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Big TVs are a big risk to kids.

In October, a falling TV killed a five-year-old boy in Western Australia. It’s a tragic but timely reminder to all of us that household furniture should be checked for stability and safety.

In this case, the television was on top of a chest of drawers. Furniture like this can easily tip if too many drawers are opened, or a child tries to climb it – bringing items on top down with it.

Old style TVs are heavy, even with a small screen size. Large and heavy flatscreen televisions are becoming commonplace; but being larger and narrower than older models can also make them less stable. The base may seem stable enough – but consider what could happen if a toddler got hold of the power lead, or the unit itself.

According to the Victorian Injury Surveillance Unit, between 2006 and 2010 children under 10 accounted for 70 per cent of visits to emergency departments for injuries caused by tipping TVs.

A TV guide:

Consumer Affairs Victoria encourages parents and carers to follow these guidelines to prevent injuries from falling TVs:

  • only use entertainment units or stands that match the size of your TV, and have a wide, deep and stable base
  • secure your TV to a wall with the appropriate brackets or straps
  • keep the power lead and other cords out of reach of children, preferably behind furniture
  • keep items that children may reach for, including the remote control, off the top of the TV
  • avoid placing your TV on unstable furniture or on a trolley.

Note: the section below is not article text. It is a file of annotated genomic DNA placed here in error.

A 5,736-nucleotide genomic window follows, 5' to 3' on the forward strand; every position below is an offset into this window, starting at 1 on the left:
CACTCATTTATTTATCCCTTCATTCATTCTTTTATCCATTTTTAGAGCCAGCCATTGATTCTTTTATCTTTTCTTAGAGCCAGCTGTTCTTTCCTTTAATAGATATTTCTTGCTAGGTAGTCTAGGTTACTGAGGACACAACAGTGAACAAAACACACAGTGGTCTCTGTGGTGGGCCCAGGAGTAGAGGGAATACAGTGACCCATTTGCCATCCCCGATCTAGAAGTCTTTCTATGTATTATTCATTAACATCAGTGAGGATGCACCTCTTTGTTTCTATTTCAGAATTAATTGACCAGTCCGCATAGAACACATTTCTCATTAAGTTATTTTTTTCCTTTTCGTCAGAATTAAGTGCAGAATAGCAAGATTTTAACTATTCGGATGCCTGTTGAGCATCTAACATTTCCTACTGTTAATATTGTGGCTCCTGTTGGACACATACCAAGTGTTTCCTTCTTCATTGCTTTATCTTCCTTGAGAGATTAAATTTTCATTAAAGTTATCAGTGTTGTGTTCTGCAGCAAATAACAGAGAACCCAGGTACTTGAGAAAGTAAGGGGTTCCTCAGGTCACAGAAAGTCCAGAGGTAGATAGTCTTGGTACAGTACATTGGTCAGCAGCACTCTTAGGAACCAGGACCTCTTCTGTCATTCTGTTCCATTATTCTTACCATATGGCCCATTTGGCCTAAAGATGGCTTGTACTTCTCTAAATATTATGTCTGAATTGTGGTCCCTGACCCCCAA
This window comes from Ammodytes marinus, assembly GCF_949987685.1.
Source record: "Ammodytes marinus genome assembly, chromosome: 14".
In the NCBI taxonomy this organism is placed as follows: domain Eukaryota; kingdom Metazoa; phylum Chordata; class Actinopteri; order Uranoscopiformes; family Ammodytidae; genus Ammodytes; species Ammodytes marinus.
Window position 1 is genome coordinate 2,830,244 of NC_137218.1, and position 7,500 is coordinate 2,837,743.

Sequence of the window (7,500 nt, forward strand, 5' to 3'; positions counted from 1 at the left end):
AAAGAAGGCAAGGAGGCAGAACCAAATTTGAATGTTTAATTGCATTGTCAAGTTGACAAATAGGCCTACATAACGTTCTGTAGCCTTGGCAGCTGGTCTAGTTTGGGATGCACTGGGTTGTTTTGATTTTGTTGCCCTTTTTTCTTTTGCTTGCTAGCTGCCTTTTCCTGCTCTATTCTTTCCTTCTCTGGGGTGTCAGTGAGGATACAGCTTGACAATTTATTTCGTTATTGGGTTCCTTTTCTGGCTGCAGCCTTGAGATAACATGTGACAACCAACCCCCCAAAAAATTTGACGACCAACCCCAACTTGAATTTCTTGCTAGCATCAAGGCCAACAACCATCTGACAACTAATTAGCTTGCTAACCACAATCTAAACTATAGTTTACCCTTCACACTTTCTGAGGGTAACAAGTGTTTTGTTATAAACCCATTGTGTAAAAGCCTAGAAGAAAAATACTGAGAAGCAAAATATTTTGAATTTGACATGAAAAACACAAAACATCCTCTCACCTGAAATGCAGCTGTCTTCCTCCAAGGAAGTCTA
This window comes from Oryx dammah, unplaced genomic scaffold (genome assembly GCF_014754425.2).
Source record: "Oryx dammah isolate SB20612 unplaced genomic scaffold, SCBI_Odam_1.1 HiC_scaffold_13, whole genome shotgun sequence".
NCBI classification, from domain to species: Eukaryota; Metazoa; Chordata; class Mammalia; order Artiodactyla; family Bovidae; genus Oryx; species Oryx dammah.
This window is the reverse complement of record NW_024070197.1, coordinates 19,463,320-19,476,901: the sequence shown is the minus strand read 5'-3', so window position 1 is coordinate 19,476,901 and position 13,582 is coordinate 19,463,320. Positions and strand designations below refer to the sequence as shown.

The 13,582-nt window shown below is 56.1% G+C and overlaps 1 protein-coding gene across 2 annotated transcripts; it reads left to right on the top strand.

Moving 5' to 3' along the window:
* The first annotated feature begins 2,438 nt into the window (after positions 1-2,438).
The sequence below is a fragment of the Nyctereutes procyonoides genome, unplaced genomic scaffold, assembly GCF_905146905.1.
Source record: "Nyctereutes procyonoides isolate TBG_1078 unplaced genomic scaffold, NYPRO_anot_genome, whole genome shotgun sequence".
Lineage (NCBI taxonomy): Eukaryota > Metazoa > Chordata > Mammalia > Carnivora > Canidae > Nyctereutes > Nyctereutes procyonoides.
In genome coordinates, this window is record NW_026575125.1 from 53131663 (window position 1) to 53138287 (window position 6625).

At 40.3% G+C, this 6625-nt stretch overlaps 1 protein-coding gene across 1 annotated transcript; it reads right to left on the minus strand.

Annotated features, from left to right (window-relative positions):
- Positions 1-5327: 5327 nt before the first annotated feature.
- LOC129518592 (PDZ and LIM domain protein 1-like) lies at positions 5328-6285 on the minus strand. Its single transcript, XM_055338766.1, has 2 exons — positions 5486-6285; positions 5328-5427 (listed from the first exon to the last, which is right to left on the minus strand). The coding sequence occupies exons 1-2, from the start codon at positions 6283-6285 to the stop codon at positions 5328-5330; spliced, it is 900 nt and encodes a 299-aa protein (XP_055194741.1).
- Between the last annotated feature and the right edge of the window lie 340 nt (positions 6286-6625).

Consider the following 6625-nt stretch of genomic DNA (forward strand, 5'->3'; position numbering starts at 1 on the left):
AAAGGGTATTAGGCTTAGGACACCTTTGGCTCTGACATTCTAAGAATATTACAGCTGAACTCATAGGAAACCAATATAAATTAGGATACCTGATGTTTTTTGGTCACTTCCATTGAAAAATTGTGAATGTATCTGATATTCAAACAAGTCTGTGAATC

Other furniture can fall

Check your home for other top-heavy pieces of furniture that could topple if a child grabs or climbs on them. Inspect wall units, bookcases and other tall or unstable items. If you find an accident waiting to happen, secure or replace that item.

Next time you buy furniture, check whether it:

  • has a wide, stable base that makes it difficult to pull over
  • is difficult for a child to climb on (and fall off)
  • has toughened glass in any glass-topped surfaces
  • features round smooth edges, to prevent cuts and bruises
  • can be secured to a wall with braces or anchors, if it is tall.

It’s never too soon to start

If you are expecting a baby, or are the parent or carer of a child under five, Product Safety Australia has a free safety guide for you. You can download the Keeping Baby Safe guide as a PDF, or as an ebook for iOS devices.

If you have questions about the safety of nursery equipment, you can call the Consumer Affairs Victoria Toy and Nursery Safety Line on 1300 36 48 94.

You can view a news report on the Western Australian boy’s death.

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